Total Left On Board: $0
Number of clues left unrevealed this season: 4 (0.36 per episode average), 0 Daily Doubles
David $18,800 Coryat, 20 correct, 0 incorrect, 26.32% in first on buzzer (15/57), 3/3 on rebound attempts (on 7 rebound opportunities)
Michael $10,400 Coryat, 25 correct, 7 incorrect, 54.39% in first on buzzer (31/57), 0/0 on rebound attempts (on 1 rebound opportunity)
Sue $1,400 Coryat, 6 correct, 2 incorrect, 12.28% in first on buzzer (7/57), 0/1 on rebound attempts (on 6 rebound opportunities)
Combined Coryat Score: $30,600
Lach Trash: $10,600 (on 8 Triple Stumpers)
Coryat lost to incorrect responses (less double-correct responses): $12,800
Michael Menkhus, career statistics:
72 correct, 19 incorrect
3/3 on rebound attempts (on 7 rebound opportunities)
46.20% in first on buzzer (79/171)
2/6 on Daily Doubles (Net Earned: -$2,000)
2/3 in Final Jeopardy
Average Coryat: $14,000
Sue Adams, career statistics:
6 correct, 3 incorrect
0/1 on rebound attempts (on 6 rebound opportunities)
12.28% in first on buzzer (7/57)
0/0 on Daily Doubles
0/1 in Final Jeopardy
Average Coryat: $1,400
David Sibley, career statistics:
20 correct, 1 incorrect
3/3 on rebound attempts (on 7 rebound opportunities)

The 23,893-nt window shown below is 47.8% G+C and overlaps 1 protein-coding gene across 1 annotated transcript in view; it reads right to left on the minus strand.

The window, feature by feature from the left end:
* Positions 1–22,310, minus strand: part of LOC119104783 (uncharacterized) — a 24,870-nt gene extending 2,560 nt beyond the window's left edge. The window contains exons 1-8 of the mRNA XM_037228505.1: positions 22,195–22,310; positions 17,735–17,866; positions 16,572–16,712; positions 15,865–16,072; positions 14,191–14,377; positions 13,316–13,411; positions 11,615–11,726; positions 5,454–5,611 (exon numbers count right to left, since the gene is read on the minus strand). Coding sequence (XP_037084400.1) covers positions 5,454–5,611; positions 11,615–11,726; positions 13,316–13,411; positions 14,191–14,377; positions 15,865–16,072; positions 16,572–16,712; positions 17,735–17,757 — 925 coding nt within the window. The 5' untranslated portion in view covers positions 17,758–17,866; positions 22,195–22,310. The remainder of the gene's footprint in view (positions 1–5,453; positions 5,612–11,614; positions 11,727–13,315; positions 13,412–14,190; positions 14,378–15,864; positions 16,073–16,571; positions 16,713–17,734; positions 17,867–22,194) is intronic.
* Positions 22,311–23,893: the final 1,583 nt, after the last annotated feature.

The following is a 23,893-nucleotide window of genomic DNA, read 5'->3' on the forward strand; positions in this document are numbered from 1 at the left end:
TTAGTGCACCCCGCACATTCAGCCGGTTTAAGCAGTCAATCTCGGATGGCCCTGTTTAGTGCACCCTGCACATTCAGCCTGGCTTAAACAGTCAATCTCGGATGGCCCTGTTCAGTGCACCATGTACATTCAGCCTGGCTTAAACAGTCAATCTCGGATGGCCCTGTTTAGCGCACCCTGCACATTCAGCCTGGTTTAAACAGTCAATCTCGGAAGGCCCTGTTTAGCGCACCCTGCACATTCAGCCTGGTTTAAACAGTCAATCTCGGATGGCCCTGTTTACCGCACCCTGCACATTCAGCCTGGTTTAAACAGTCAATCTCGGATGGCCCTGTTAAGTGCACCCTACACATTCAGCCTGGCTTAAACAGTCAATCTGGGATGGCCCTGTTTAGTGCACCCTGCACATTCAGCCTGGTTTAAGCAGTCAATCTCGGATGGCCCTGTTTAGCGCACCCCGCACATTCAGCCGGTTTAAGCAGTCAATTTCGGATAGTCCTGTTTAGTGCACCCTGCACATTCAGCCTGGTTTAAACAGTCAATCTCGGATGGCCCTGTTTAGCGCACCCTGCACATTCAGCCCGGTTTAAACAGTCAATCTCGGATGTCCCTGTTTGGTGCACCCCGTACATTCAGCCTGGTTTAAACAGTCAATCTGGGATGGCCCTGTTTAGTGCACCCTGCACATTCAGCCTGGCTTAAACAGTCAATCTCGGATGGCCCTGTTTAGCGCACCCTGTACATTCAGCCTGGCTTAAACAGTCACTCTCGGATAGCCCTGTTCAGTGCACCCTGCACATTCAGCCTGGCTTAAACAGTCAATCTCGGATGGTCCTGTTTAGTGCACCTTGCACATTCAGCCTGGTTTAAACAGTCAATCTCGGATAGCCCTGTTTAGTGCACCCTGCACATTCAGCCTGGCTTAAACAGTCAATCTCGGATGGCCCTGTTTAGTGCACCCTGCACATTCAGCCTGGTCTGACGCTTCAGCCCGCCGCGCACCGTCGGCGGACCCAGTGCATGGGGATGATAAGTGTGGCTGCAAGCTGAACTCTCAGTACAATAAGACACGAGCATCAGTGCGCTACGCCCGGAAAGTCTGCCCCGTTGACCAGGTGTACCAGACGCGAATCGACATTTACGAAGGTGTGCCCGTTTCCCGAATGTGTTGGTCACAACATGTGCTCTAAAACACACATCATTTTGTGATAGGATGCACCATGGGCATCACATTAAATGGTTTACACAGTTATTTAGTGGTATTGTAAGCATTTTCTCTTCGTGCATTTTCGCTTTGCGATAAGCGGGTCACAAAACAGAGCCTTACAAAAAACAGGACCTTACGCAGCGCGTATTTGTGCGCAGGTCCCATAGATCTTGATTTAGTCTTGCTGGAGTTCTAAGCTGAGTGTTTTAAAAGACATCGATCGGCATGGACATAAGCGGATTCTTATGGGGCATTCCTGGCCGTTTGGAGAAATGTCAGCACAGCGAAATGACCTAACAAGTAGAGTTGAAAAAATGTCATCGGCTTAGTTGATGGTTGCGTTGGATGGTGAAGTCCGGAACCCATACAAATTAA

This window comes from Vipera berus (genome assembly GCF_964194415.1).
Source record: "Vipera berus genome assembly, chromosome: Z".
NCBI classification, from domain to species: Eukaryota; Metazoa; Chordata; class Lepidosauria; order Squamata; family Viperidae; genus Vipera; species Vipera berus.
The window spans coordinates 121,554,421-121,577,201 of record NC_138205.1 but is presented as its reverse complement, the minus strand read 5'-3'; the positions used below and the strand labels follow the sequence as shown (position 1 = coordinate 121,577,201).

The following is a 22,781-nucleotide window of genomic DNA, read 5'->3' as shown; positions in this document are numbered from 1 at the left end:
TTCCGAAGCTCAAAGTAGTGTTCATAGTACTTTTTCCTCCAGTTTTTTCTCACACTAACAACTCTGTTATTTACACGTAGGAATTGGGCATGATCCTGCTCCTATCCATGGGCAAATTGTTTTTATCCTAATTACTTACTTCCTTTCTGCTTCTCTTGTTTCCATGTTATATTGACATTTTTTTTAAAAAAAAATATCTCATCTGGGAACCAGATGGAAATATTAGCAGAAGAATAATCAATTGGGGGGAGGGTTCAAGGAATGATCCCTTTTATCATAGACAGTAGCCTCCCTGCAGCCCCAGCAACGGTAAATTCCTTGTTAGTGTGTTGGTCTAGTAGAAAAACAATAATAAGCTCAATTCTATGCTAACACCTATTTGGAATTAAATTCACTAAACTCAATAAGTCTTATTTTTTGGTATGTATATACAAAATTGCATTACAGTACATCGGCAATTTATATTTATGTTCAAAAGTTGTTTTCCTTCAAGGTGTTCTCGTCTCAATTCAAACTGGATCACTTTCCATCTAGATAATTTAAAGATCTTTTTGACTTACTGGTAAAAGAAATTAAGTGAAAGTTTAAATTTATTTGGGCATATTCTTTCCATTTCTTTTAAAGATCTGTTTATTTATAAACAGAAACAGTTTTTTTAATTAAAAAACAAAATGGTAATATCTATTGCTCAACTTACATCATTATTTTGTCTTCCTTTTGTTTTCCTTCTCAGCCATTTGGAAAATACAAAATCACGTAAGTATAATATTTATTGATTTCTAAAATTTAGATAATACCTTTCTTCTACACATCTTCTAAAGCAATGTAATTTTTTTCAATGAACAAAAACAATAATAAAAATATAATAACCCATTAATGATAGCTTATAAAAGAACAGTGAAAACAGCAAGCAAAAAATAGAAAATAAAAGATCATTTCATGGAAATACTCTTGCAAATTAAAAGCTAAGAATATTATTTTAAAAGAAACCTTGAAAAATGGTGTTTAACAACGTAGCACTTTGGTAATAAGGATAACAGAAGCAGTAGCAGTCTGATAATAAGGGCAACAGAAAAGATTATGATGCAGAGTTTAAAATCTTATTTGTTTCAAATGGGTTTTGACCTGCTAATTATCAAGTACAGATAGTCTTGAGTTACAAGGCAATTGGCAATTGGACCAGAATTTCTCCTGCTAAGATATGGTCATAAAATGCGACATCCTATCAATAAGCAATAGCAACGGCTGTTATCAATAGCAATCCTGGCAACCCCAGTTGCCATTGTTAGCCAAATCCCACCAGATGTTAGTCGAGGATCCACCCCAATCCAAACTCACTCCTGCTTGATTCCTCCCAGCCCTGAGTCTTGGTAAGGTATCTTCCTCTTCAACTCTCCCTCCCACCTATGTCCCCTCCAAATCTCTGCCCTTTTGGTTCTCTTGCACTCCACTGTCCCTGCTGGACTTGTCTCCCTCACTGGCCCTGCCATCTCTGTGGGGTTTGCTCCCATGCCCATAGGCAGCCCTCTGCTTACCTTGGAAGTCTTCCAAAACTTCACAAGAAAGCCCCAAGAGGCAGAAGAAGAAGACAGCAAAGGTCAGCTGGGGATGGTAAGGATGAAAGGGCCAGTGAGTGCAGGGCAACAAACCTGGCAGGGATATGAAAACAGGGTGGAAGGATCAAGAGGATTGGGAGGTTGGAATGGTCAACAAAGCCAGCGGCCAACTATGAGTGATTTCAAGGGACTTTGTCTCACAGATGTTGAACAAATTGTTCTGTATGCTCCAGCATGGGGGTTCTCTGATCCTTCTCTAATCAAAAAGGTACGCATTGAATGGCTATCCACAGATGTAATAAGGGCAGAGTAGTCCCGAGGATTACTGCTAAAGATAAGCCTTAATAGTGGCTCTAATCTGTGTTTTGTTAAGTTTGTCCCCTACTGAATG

26.32% in first on buzzer (15/57)
2/2 on Daily Doubles (Net Earned: $5,800)
0/1 in Final Jeopardy
Average Coryat: $18,800
David Sibley, to win:
2 games: 68.533%
Avg. streak: 3.178 games.
David is an Episcopal priest because of peer pressure.
Sue splurged on her trip by flying first class.
Michael finds the show to be an emotional roller coaster.
- Today’s box score: September 26, 2022 Box Score
Final Jeopardy! wagering suggestions:
(Scores: David $21,800 Michael $8,400 Sue $1,400)
Michael: Bet between $0 and $5,599 and you’re guaranteed second place! (Actual bet: $1)
Sue: Not much you can do today—bet whatever you like! (Actual bet: $1,399)
David: Bet between $0 and $4,999 and enjoy your victory! (Actual bet: $0)
Contestant photo credit: jeopardy.com
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I guessed Forbes, just because it was the closest thing to a fit I could think of 🍀